Every run starts with a different human avatar, each of which has a unique move set consisting of a regular and special attack, a dodge, and the ability to detach from the host and take the natural parasitic form.  A police officer has a gun-based attack with a special move that makes bullets travel farther.  A homeless man has a more melee-based kit, using a shopping cart as a battering ram.  Once the host’s life bar is depleted, I shed my human skin and was relegated back to my blobular form—a weak, ill-defined body which has modest offense and a fragility that incentivizes finding a new host quickly.  Get destroyed in that state, and your game over is accompanied with a clever little newspaper article highlighting which human was the hero in that timeline.

Those future human husks are acquired by defeating those that haven’t been unlocked yet.  If a brain drops from their body, you can make it back to the hub area and pay the necessary monetary fee to unlock them as a possessable form moving forward.  In practice, this felt like one requirement too far to unlock new forms, or at least it’s too punitive with how cash-tight things can seem throughout.  There are also perks that can be intermittently unlocked with experience such as HP boosts or attack power.  Admittedly, I hadn’t noticed an appreciable improvement in ability after investing in these power-ups, so it became a rote exercise of spreading it across the different options as I played.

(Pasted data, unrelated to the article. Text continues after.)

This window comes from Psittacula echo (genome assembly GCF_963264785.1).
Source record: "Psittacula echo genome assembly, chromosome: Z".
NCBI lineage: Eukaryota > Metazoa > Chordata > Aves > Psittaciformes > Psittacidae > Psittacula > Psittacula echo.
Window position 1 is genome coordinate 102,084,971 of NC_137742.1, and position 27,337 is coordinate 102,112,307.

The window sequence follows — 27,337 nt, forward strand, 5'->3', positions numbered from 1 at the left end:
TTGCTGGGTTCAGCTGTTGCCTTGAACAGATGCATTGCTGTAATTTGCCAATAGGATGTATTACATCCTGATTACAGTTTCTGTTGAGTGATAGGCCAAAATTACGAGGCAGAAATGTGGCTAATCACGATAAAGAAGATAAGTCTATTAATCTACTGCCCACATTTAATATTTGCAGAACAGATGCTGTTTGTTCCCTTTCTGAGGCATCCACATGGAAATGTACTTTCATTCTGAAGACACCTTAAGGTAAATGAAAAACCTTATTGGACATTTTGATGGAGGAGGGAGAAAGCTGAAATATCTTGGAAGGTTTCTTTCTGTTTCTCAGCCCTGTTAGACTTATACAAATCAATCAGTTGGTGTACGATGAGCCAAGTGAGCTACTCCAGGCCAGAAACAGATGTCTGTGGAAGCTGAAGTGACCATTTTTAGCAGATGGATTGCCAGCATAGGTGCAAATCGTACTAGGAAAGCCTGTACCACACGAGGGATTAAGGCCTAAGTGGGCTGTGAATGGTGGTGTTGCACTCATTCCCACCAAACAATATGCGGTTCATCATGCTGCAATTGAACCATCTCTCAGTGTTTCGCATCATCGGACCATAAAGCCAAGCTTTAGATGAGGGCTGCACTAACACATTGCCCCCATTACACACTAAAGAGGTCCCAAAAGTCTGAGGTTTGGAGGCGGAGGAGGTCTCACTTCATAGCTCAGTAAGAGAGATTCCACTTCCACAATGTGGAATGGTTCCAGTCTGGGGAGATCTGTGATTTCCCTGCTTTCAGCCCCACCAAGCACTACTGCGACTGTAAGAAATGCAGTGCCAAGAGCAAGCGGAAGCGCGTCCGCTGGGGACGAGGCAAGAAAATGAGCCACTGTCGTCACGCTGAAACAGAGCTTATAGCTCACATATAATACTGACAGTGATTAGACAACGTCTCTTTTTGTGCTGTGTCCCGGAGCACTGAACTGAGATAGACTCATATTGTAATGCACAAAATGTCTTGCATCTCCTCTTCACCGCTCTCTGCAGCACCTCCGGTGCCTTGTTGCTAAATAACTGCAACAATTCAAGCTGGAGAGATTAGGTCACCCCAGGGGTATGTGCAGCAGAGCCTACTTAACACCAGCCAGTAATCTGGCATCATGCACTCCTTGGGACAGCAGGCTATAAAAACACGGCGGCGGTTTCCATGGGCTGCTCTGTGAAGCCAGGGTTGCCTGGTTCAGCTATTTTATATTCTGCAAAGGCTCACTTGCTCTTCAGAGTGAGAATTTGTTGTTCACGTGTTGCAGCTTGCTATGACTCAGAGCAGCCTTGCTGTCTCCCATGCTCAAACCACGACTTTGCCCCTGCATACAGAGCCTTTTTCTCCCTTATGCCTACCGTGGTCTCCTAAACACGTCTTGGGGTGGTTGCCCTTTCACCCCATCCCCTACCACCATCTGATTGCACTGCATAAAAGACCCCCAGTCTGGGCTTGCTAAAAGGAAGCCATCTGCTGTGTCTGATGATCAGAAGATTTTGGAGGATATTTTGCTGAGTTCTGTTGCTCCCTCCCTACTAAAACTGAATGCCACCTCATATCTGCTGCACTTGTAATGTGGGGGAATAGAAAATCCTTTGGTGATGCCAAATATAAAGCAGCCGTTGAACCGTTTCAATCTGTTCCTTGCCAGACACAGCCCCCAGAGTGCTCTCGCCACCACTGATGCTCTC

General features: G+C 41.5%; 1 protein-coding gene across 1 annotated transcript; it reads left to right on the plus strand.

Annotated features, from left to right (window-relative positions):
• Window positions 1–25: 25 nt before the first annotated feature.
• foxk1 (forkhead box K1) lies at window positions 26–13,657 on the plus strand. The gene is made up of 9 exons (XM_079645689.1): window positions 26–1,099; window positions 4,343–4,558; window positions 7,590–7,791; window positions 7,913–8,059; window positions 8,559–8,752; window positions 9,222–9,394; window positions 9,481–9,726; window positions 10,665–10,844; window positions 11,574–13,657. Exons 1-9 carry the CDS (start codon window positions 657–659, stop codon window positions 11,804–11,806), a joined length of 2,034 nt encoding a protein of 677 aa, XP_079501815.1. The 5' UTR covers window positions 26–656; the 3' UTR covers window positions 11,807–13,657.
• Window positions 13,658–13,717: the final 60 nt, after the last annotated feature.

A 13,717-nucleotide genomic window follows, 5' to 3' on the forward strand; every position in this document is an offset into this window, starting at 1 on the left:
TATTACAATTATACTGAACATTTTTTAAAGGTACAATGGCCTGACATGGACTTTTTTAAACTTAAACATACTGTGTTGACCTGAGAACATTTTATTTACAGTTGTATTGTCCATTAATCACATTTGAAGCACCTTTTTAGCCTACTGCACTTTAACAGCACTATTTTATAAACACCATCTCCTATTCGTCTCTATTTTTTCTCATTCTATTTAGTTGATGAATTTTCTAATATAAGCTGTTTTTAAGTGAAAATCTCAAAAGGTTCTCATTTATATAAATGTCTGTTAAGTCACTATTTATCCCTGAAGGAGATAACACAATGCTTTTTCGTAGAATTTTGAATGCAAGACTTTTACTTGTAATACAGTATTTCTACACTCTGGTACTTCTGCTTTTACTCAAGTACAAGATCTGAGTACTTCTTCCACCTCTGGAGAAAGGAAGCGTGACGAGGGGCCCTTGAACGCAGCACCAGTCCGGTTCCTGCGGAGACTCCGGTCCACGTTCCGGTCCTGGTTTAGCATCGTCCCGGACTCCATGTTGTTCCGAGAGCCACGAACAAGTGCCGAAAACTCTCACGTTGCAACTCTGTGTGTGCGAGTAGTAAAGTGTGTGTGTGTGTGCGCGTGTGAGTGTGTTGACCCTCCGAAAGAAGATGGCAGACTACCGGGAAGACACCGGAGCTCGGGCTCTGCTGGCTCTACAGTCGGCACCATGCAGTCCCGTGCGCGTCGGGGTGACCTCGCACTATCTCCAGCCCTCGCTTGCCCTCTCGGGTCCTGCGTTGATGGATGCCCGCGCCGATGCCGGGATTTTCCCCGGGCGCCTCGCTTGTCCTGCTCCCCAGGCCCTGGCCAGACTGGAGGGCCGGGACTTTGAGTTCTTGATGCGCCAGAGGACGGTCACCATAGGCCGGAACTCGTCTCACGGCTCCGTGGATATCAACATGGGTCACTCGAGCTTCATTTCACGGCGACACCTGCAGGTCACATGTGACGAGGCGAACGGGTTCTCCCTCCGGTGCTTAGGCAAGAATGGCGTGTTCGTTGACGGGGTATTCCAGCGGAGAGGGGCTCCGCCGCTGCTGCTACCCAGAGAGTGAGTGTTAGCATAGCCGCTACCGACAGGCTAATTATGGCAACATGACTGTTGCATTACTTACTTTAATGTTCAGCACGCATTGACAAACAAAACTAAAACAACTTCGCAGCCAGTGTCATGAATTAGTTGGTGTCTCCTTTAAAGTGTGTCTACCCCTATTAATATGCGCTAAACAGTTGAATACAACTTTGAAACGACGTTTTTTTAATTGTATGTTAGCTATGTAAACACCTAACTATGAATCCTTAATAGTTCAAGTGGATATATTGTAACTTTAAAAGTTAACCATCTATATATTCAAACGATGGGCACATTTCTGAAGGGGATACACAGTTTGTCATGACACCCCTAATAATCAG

For me, the success of a roguelike is how good the core game feels.  A game like Dead Cells feels so fluid and crisp that the randomness of the level layouts, enemy placement, and item/ability drops bolster that solid foundation well and provide variety.  The worst type of roguelike has a core gameplay that doesn’t stand out from its peers, which then highlights how uncurated the RNG level generation and item drops are, therefore making the entire game feel like chance. .  Hyperparasite is somewhere in the middle—it’s best when I find a new human that has a toolset that empowers me; at its worst, I get a bad draw of a host and encounter enemy types that are bullet sponges.  Oddly enough as well, I noticed a slightly less smooth movement rate when in handheld mode than docked.  It didn’t affect my ability to progress but was sometimes distracting that lessened my enjoyment.